Once the program reaches 10,000 enplanements in a calendar year it becomes eligible for $1 million in entitlement funds from the FAA Airport and Airway Trust Fund as a Primary Commercial Service Airport. Those funds can be used for airport projects currently eligible for Airport Improvement Program grant funding, including most of the projects being considered in the Airport Master Plan.
Soderquist believes serving 22,000 passengers a year is doable. LANL alone produced 21,844 passengers flying from Albuquerque in 2010. Nearly as many lab employees drive to Albuquerque for business with Sandia National Laboratories, creating a potential market of approximately 40,000 customers.
Visitors to Los Alamos are another potential market. In the late 1980s, when the Department of Energy was still supporting air service, the Los Alamos Airport was the second busiest airport in New Mexico, serving approximately 28,000 passengers a year. Many of those passengers flew into the county for business or pleasure.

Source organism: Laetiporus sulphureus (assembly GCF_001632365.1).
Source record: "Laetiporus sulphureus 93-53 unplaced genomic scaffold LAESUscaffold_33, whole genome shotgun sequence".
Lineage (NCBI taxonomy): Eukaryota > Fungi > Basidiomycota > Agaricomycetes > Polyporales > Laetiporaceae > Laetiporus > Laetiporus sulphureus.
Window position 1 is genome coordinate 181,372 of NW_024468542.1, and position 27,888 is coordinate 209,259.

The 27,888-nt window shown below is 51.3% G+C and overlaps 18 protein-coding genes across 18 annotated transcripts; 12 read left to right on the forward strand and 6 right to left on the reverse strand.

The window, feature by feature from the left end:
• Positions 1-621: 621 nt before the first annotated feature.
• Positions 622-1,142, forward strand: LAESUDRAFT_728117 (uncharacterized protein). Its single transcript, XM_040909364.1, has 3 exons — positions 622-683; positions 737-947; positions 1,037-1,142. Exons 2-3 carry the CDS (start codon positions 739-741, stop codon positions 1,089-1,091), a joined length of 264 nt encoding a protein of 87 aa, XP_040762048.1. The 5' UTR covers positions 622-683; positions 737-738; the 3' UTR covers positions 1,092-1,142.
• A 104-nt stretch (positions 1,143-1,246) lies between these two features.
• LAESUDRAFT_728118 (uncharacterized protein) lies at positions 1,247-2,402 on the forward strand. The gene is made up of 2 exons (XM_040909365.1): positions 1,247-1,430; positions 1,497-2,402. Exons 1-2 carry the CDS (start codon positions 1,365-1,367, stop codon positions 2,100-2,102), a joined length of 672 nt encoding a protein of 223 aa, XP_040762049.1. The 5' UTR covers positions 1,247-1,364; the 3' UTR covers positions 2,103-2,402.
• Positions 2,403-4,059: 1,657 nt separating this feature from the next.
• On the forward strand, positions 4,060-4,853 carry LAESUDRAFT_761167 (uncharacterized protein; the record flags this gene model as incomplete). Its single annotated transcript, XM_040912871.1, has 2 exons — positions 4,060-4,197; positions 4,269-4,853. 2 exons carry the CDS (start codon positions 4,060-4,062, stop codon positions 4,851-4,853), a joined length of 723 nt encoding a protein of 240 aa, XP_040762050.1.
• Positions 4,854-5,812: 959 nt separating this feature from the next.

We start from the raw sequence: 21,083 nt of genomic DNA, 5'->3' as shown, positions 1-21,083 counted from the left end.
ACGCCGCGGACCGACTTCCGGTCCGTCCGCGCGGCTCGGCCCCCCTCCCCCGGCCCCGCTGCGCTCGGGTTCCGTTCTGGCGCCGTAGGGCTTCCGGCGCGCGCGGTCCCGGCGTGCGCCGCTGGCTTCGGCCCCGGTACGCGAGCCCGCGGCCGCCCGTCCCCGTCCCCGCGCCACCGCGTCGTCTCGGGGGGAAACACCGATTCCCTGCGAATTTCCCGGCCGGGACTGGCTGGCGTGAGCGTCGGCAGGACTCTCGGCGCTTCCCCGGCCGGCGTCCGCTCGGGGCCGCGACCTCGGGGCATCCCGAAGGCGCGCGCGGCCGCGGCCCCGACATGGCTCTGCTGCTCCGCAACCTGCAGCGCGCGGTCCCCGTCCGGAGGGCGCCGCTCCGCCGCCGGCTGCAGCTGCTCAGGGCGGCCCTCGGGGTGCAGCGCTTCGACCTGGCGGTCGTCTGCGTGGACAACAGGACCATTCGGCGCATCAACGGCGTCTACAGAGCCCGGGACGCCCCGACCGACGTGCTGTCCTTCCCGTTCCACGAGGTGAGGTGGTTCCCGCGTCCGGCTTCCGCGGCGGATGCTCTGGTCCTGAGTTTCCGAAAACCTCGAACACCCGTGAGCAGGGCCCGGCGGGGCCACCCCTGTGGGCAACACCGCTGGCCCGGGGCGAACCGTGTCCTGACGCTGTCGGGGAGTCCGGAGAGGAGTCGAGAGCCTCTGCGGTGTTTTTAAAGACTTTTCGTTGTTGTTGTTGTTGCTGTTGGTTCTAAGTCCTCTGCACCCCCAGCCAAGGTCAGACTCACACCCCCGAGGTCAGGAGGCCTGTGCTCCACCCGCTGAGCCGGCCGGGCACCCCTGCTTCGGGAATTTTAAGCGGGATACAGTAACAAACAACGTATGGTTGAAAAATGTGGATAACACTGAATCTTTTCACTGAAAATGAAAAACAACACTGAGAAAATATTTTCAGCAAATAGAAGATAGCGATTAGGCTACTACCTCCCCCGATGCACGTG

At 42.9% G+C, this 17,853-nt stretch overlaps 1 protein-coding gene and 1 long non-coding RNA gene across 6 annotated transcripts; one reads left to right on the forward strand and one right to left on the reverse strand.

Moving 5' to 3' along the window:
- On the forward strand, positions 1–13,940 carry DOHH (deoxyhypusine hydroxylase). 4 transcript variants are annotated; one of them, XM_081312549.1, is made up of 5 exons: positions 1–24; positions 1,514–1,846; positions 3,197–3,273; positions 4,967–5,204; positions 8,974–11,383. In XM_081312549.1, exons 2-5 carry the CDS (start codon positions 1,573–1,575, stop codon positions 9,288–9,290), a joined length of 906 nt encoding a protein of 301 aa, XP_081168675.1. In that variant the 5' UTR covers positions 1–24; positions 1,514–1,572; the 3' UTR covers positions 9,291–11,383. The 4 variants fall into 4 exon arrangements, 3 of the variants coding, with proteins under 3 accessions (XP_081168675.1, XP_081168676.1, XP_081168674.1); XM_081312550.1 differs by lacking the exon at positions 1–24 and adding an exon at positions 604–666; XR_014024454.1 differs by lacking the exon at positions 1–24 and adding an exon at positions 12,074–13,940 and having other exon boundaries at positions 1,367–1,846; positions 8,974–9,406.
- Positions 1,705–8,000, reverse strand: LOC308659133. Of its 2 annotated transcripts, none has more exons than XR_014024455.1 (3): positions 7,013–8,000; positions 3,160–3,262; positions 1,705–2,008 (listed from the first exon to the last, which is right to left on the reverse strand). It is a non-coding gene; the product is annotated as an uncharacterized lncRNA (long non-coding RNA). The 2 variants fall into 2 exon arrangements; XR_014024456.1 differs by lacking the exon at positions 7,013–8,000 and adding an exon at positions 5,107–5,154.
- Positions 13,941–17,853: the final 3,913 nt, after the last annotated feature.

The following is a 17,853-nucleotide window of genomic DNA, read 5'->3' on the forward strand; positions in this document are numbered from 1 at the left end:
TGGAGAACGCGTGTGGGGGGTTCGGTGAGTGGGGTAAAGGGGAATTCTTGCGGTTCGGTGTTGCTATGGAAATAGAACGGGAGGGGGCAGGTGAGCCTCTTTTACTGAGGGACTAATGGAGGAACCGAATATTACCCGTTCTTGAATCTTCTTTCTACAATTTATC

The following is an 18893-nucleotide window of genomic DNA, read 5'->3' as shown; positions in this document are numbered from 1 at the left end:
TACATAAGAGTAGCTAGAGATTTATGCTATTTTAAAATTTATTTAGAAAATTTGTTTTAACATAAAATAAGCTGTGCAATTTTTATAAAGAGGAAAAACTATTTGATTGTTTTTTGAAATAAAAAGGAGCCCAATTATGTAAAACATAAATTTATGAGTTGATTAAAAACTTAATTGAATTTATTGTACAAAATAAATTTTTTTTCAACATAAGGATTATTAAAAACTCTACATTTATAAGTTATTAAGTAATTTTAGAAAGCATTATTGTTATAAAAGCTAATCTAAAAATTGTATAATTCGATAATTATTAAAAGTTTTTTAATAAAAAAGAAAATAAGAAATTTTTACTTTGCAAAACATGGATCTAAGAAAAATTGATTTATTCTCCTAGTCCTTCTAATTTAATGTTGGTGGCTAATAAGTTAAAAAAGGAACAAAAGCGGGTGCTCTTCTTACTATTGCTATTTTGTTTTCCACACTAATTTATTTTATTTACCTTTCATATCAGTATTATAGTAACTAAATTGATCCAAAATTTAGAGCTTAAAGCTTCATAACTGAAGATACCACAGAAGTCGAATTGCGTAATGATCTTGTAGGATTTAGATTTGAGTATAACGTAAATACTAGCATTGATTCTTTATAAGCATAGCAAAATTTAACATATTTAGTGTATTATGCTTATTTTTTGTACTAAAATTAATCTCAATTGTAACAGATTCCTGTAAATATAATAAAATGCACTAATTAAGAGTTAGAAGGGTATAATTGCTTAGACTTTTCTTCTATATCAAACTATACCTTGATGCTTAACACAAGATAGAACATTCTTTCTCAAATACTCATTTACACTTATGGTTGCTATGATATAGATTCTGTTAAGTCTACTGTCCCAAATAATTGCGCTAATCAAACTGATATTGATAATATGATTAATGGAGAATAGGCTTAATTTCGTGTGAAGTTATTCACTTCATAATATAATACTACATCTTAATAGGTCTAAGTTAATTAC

The marketing campaign for the new service will get underway Feb. 25. If all goes according to plan, the anticipated launch of air service is April 8.
Other council business:
• Council voted unanimously to approve sole provider payments to both Los Alamos Medical Center ($208,248) and St. Vincent Regional Medical Center ($100,000) for providing indigent services. The county’s contribution generates a three-to-one match from Federal Medicaid funds.
• The Department of Public Utilities requested a postponement of an agenda item for approval of $490,354.73 for the installation of 1,750 Smart Meters for a research project.
• Cathy Walters (R), Lawry Mann (R) and Shelby Redondo (D) were appointed to the Board of Registration. Lesley Olsher (D) and Norman Wilson (R) will serve as alternates.